Why Pastors Should Pause

August 22, 2014

Pausing is one of the hardest things for me to do and it seemed even harder when I was a pastor. I think this was for two reasons: a) I loved the work of pastoring: studying, writing, counseling, leading, visioneering, etc b) I have a hard time pausing and reflecting. But I was always convicted by the model of Jesus, who took time to get away. So by not every pausing, I was basically saying I’m better than Jesus. That’s never a good position to be in. So we made sure, every year, to go on vacation and get away and unplug. Or at least do our best to unplug (My wife probably doesn’t think I unplugged as much as I should.). This year we went to the beach and basically did nothing for two weeks: reading, watching our kids swim, and eating. It was great.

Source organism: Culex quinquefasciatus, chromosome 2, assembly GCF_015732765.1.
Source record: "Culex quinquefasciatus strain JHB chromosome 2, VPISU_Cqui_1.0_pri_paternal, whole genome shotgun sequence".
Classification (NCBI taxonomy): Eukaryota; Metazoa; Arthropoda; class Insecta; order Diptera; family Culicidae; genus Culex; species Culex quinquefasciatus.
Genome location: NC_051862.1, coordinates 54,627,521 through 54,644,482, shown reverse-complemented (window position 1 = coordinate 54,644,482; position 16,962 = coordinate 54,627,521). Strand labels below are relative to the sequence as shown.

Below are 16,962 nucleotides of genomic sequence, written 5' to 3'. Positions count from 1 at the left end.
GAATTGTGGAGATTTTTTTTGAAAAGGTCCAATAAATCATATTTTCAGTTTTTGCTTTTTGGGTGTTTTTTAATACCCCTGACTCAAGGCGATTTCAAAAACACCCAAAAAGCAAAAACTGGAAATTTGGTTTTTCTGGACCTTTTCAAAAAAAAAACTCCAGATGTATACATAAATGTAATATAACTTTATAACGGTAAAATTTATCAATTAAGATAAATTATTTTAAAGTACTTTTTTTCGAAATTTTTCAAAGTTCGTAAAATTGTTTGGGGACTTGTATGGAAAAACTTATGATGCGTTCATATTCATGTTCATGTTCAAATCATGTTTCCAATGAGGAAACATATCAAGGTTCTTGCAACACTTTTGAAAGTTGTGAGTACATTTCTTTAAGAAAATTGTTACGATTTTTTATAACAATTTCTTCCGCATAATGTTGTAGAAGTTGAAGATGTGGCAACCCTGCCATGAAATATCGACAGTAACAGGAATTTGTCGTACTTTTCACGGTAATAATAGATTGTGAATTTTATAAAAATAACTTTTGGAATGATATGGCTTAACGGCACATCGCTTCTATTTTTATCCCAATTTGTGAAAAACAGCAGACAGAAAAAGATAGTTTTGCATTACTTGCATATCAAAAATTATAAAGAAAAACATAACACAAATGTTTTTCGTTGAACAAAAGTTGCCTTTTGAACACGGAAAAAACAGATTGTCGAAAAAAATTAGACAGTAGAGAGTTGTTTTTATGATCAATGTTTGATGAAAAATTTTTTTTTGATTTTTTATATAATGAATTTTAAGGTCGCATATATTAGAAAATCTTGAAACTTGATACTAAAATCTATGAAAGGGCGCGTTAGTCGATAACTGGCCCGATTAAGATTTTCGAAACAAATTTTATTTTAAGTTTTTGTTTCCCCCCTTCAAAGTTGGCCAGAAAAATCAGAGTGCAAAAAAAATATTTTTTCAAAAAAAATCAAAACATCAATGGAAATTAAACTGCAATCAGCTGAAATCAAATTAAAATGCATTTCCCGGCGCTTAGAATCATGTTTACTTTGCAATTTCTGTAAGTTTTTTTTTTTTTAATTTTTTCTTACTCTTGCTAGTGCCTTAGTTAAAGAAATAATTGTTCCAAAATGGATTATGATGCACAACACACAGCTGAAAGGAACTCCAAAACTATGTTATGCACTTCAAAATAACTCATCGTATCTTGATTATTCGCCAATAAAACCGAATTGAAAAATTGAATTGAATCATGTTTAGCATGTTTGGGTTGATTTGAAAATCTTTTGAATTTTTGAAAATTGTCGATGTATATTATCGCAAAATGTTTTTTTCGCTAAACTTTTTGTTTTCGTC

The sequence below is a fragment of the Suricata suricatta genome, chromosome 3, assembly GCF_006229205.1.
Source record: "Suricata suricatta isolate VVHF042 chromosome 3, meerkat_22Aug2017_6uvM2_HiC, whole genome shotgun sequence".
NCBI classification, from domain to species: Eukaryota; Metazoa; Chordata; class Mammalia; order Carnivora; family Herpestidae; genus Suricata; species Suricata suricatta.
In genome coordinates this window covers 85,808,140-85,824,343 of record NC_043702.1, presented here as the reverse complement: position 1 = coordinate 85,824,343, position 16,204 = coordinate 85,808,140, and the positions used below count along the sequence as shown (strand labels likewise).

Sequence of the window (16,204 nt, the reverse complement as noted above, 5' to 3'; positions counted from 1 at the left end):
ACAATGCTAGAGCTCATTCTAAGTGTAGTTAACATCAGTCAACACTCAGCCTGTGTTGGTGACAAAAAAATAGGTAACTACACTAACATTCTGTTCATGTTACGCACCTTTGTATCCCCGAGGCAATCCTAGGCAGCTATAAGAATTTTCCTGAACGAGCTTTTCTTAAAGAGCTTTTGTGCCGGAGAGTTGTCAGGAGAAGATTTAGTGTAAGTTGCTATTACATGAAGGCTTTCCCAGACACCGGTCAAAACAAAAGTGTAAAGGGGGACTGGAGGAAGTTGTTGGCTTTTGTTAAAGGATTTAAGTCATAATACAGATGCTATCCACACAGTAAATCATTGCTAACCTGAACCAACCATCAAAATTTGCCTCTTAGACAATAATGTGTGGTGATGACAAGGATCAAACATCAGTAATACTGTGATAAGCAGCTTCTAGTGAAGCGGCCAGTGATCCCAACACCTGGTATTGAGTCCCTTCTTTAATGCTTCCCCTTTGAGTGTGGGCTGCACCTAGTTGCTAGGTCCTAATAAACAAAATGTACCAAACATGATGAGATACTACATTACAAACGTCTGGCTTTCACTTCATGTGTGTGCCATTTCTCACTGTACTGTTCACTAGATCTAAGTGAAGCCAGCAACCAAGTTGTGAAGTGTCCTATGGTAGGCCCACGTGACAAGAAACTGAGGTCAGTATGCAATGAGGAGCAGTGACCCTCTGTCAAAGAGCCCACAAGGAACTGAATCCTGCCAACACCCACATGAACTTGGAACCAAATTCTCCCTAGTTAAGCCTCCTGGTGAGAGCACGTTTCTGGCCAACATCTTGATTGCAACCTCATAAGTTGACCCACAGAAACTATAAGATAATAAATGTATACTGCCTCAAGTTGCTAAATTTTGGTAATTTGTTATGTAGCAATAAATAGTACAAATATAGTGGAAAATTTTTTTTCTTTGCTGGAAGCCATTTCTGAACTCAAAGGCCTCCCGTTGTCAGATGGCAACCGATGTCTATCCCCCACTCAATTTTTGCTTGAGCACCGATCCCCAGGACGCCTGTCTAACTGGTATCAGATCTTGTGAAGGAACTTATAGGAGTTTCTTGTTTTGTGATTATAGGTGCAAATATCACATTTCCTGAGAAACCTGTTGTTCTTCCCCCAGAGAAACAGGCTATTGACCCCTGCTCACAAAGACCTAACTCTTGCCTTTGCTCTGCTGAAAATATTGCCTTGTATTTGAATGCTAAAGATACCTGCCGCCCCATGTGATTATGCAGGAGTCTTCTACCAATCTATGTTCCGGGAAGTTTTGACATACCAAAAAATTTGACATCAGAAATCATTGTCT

This idea of rest is why I so enjoyed this interview I did with Chris Maxwell, the author of a great new series called, Pause. His latest installment is Pause for Pastors: Finding Still Waters in the Storm of Ministry. Here is a snippet from my interview with Chris for Leadership Journal: 

Ironically, it sometimes seems like those in ministry are the least likely to pause, with a busy workload caring for others. Why it is so important for leaders to find times of solitude?

There are so many times I have let what I do for God take the place of being with God.

When I first started serving as a lead pastor, I did not want to do that. I set aside time for personal spiritual formation. But, over the years, things changed. I needed to do more and accomplish more. People needed me – or, maybe I needed to be needed. We live in a driven, obsessed world even in church business. Fortunately, I learned the importance of returning to pause. The books in this series – Pause,Pause for Moms, and Pause for Pastors – come from my heart and the hearts of other writers who hope to remind ourselves and others about the now. As I wrote this book, along with stories from a variety of other pastors, we invited ministers to slow the pace and find the beauty of now.

You can read the rest of it here: